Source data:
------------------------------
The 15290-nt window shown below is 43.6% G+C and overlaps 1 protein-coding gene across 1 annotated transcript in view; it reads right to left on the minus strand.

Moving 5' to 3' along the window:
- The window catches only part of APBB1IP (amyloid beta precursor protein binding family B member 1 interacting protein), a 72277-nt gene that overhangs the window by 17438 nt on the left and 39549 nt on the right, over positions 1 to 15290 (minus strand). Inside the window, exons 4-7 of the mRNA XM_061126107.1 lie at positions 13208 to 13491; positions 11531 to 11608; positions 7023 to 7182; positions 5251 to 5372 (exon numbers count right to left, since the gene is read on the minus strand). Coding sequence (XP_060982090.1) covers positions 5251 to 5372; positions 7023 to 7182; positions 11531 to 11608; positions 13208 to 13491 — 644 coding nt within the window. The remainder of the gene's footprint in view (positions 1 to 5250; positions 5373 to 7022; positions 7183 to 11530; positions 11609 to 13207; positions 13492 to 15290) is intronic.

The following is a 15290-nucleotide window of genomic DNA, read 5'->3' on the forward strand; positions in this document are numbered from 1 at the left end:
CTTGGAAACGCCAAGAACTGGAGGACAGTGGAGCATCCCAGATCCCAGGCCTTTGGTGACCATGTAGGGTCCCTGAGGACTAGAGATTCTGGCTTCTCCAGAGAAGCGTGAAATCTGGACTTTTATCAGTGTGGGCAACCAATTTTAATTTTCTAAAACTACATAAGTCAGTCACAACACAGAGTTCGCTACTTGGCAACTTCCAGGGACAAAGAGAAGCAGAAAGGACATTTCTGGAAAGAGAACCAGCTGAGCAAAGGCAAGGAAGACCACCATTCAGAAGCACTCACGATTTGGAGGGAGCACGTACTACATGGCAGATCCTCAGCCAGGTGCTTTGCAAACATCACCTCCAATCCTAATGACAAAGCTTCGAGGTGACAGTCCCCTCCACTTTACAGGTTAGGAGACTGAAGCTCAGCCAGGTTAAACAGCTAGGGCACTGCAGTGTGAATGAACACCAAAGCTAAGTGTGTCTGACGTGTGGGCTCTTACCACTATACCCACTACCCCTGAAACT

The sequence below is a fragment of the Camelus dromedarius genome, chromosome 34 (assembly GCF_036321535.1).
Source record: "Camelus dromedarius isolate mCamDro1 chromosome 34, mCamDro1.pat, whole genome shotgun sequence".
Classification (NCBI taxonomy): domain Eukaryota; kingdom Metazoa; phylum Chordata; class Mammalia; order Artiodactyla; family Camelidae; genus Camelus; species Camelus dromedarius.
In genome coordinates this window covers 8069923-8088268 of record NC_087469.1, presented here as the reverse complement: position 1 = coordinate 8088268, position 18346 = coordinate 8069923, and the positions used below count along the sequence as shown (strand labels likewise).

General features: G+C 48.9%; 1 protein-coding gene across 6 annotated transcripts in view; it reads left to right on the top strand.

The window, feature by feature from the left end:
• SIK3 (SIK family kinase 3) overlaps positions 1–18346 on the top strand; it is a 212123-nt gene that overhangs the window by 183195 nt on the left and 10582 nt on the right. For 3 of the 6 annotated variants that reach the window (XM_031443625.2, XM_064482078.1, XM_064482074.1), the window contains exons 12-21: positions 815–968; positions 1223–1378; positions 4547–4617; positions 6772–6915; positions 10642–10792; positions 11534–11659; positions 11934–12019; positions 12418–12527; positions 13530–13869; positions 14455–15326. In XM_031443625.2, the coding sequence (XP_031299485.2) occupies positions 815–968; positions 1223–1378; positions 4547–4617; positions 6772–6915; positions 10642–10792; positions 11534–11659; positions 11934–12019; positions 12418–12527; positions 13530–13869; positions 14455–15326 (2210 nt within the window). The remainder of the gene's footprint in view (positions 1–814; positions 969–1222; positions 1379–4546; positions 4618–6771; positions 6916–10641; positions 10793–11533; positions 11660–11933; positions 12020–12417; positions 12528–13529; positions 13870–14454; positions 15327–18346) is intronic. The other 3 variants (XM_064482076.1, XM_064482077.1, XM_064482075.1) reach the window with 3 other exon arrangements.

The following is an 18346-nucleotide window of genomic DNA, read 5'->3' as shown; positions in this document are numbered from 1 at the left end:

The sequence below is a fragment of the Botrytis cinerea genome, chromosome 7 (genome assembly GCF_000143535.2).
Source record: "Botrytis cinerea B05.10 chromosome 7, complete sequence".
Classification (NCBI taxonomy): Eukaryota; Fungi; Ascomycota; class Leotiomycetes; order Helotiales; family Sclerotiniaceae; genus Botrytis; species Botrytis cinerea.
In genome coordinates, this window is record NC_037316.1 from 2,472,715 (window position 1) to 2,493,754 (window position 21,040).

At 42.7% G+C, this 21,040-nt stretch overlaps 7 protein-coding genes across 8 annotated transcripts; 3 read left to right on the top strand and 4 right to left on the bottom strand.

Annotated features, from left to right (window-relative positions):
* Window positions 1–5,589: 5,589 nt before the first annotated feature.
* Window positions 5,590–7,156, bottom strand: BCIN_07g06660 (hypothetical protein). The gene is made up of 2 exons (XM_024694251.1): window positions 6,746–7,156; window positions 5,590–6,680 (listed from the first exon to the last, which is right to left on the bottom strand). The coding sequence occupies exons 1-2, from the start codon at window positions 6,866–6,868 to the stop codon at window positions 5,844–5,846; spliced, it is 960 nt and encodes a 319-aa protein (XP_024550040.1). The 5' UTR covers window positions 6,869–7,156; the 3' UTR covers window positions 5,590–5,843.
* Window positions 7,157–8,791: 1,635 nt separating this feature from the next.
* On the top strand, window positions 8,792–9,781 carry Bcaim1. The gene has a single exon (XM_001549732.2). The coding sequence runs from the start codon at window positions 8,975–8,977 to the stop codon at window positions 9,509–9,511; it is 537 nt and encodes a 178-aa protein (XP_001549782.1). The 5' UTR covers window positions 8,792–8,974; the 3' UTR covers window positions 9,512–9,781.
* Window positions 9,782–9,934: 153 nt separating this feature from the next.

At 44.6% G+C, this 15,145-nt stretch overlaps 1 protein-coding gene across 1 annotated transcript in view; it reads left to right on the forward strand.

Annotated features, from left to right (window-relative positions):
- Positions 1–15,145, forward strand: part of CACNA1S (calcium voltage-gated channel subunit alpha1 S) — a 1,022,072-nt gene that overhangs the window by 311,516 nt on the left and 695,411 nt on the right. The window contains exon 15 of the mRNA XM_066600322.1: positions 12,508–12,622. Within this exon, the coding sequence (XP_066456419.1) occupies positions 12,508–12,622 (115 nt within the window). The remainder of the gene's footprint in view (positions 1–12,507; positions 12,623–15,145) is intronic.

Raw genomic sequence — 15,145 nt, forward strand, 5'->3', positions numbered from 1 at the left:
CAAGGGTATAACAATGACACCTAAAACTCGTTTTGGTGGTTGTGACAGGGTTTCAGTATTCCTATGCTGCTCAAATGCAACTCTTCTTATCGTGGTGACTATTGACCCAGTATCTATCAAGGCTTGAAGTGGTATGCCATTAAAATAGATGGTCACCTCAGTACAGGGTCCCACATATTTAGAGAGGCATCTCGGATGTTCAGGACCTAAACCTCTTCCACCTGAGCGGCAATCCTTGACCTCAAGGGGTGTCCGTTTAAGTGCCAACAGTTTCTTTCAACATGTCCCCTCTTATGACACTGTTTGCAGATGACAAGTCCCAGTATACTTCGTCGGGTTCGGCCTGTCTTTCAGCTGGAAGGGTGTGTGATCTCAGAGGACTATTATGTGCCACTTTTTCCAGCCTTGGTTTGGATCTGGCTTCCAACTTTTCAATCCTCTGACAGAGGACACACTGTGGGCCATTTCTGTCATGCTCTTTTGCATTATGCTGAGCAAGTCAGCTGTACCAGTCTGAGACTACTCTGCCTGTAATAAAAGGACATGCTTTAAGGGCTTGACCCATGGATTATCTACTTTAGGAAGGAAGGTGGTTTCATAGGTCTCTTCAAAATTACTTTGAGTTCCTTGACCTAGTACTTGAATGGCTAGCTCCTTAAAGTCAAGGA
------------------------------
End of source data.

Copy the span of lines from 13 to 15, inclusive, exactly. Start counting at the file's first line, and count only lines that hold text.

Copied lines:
The following is an 18346-nucleotide window of genomic DNA, read 5'->3' as shown; positions in this document are numbered from 1 at the left end:

The sequence below is a fragment of the Botrytis cinerea genome, chromosome 7 (genome assembly GCF_000143535.2).
Source record: "Botrytis cinerea B05.10 chromosome 7, complete sequence".